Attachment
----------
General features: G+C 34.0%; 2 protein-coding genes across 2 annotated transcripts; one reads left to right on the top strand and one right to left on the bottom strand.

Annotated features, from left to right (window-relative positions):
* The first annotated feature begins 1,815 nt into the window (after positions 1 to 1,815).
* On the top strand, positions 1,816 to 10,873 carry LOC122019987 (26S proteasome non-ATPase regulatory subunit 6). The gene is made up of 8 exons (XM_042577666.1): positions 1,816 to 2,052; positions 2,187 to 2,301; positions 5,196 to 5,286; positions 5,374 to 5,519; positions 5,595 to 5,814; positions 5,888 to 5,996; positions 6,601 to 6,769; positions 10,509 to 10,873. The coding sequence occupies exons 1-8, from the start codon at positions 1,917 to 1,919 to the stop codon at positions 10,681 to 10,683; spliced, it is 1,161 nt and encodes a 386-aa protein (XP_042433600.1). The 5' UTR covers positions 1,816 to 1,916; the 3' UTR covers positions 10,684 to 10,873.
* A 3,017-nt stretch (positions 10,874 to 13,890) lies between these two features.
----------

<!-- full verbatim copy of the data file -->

General features: G+C 34.0%; 2 protein-coding genes across 2 annotated transcripts; one reads left to right on the top strand and one right to left on the bottom strand.

Annotated features, from left to right (window-relative positions):
* The first annotated feature begins 1,815 nt into the window (after positions 1 to 1,815).
* On the top strand, positions 1,816 to 10,873 carry LOC122019987 (26S proteasome non-ATPase regulatory subunit 6). The gene is made up of 8 exons (XM_042577666.1): positions 1,816 to 2,052; positions 2,187 to 2,301; positions 5,196 to 5,286; positions 5,374 to 5,519; positions 5,595 to 5,814; positions 5,888 to 5,996; positions 6,601 to 6,769; positions 10,509 to 10,873. The coding sequence occupies exons 1-8, from the start codon at positions 1,917 to 1,919 to the stop codon at positions 10,681 to 10,683; spliced, it is 1,161 nt and encodes a 386-aa protein (XP_042433600.1). The 5' UTR covers positions 1,816 to 1,916; the 3' UTR covers positions 10,684 to 10,873.
* A 3,017-nt stretch (positions 10,874 to 13,890) lies between these two features.